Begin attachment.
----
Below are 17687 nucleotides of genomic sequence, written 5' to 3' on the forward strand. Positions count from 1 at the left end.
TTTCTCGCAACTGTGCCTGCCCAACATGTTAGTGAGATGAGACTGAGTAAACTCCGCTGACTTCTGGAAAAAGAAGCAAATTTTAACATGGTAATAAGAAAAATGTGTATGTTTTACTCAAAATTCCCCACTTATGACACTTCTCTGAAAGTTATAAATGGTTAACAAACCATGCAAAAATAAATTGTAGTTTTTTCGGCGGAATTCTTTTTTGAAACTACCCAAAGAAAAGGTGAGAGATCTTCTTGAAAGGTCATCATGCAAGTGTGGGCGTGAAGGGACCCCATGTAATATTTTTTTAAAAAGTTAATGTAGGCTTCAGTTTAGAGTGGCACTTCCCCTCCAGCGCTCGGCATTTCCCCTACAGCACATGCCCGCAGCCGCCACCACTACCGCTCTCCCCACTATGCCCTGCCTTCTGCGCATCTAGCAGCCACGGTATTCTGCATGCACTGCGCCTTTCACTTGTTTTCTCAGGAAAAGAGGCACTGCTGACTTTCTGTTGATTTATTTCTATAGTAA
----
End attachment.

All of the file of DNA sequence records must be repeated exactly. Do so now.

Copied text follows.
Below are 17687 nucleotides of genomic sequence, written 5' to 3' on the forward strand. Positions count from 1 at the left end.
TTTCTCGCAACTGTGCCTGCCCAACATGTTAGTGAGATGAGACTGAGTAAACTCCGCTGACTTCTGGAAAAAGAAGCAAATTTTAACATGGTAATAAGAAAAATGTGTATGTTTTACTCAAAATTCCCCACTTATGACACTTCTCTGAAAGTTATAAATGGTTAACAAACCATGCAAAAATAAATTGTAGTTTTTTCGGCGGAATTCTTTTTTGAAACTACCCAAAGAAAAGGTGAGAGATCTTCTTGAAAGGTCATCATGCAAGTGTGGGCGTGAAGGGACCCCATGTAATATTTTTTTAAAAAGTTAATGTAGGCTTCAGTTTAGAGTGGCACTTCCCCTCCAGCGCTCGGCATTTCCCCTACAGCACATGCCCGCAGCCGCCACCACTACCGCTCTCCCCACTATGCCCTGCCTTCTGCGCATCTAGCAGCCACGGTATTCTGCATGCACTGCGCCTTTCACTTGTTTTCTCAGGAAAAGAGGCACTGCTGACTTTCTGTTGATTTATTTCTATAGTAA